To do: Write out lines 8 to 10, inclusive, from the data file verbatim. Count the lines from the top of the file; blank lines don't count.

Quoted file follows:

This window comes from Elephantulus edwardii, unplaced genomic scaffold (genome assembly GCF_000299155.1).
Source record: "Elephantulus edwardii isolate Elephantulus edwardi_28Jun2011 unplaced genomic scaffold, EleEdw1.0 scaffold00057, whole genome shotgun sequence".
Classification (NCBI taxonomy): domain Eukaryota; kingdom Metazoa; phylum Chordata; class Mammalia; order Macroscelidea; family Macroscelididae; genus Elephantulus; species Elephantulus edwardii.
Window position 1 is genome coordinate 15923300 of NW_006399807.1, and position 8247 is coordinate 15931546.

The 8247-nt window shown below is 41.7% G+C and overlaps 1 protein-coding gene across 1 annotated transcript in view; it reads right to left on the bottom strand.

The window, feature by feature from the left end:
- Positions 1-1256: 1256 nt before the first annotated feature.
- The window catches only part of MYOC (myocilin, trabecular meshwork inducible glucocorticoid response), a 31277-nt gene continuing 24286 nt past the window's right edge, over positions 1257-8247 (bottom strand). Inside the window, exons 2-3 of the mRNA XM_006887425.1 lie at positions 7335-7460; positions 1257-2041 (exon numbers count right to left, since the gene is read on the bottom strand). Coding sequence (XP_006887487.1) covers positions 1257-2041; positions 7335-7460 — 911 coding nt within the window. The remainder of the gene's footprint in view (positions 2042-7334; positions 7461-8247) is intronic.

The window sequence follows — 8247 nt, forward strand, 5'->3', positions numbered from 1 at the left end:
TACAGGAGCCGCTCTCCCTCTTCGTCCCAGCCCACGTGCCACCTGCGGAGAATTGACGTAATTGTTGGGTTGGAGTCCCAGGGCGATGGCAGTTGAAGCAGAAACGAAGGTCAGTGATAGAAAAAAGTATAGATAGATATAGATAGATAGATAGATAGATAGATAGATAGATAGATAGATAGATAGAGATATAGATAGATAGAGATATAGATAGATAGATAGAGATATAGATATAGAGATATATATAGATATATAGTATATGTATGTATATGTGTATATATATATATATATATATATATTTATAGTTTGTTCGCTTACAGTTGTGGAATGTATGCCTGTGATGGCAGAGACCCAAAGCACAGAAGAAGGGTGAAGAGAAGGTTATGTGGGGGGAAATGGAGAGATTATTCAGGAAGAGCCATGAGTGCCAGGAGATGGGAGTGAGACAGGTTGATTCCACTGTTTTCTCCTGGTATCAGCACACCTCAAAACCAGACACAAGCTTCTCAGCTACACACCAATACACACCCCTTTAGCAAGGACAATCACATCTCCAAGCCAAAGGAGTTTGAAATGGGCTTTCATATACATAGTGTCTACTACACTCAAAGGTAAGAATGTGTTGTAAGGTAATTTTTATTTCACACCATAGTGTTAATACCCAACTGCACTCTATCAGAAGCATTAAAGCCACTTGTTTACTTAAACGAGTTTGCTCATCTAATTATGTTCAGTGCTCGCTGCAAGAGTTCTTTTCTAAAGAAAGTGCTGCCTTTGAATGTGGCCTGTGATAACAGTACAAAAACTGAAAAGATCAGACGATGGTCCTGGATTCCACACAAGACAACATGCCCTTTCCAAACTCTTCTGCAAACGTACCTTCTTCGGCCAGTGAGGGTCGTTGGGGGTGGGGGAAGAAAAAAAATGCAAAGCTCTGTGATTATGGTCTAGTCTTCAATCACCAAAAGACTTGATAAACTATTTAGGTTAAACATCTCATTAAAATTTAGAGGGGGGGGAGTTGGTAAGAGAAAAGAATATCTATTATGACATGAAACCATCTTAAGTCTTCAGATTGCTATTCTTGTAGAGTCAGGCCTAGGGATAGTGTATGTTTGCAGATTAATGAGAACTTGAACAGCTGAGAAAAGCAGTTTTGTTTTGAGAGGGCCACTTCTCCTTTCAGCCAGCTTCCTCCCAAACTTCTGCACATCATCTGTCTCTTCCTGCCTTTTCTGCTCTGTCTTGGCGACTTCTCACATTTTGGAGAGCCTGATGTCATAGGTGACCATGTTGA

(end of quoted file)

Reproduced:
- The window catches only part of MYOC (myocilin, trabecular meshwork inducible glucocorticoid response), a 31277-nt gene continuing 24286 nt past the window's right edge, over positions 1257-8247 (bottom strand). Inside the window, exons 2-3 of the mRNA XM_006887425.1 lie at positions 7335-7460; positions 1257-2041 (exon numbers count right to left, since the gene is read on the bottom strand). Coding sequence (XP_006887487.1) covers positions 1257-2041; positions 7335-7460 — 911 coding nt within the window. The remainder of the gene's footprint in view (positions 2042-7334; positions 7461-8247) is intronic.

The window sequence follows — 8247 nt, forward strand, 5'->3', positions numbered from 1 at the left end:
TACAGGAGCCGCTCTCCCTCTTCGTCCCAGCCCACGTGCCACCTGCGGAGAATTGACGTAATTGTTGGGTTGGAGTCCCAGGGCGATGGCAGTTGAAGCAGAAACGAAGGTCAGTGATAGAAAAAAGTATAGATAGATATAGATAGATAGATAGATAGATAGATAGATAGATAGATAGATAGATAGAGATATAGATAGATAGAGATATAGATAGATAGATAGAGATATAGATATAGAGATATATATAGATATATAGTATATGTATGTATATGTGTATATATATATATATATATATATATTTATAGTTTGTTCGCTTACAGTTGTGGAATGTATGCCTGTGATGGCAGAGACCCAAAGCACAGAAGAAGGGTGAAGAGAAGGTTATGTGGGGGGAAATGGAGAGATTATTCAGGAAGAGCCATGAGTGCCAGGAGATGGGAGTGAGACAGGTTGATTCCACTGTTTTCTCCTGGTATCAGCACACCTCAAAACCAGACACAAGCTTCTCAGCTACACACCAATACACACCCCTTTAGCAAGGACAATCACATCTCCAAGCCAAAGGAGTTTGAAATGGGCTTTCATATACATAGTGTCTACTACACTCAAAGGTAAGAATGTGTTGTAAGGTAATTTTTATTTCACACCATAGTGTTAATACCCAACTGCACTCTATCAGAAGCATTAAAGCCACTTGTTTACTTAAACGAGTTTGCTCATCTAATTATGTTCAGTGCTCGCTGCAAGAGTTCTTTTCTAAAGAAAGTGCTGCCTTTGAATGTGGCCTGTGATAACAGTACAAAAACTGAAAAGATCAGACGATGGTCCTGGATTCCACACAAGACAACATGCCCTTTCCAAACTCTTCTGCAAACGTACCTTCTTCGGCCAGTGAGGGTCGTTGGGGGTGGGGGAAGAAAAAAAATGCAAAGCTCTGTGATTATGGTCTAGTCTTCAATCACCAAAAGACTTGATAAACTATTTAGGTTAAACATCTCATTAAAATTTAGAGGGGGGGGAGTTGGTAAGAGAAAAGAATATCTATTATGACATGAAACCATCTTAAGTCTTCAGATTGCTATTCTTGTAGAGTCAGGCCTAGGGATAGTGTATGTTTGCAGATTAATGAGAACTTGAACAGCTGAGAAAAGCAGTTTTGTTTTGAGAGGGCCACTTCTCCTTTCAGCCAGCTTCCTCCCAAACTTCTGCACATCATCTGTCTCTTCCTGCCTTTTCTGCTCTGTCTTGGCGACTTCTCACATTTTGGAGAGCCTGATGTCATAGGTGACCATGTTGA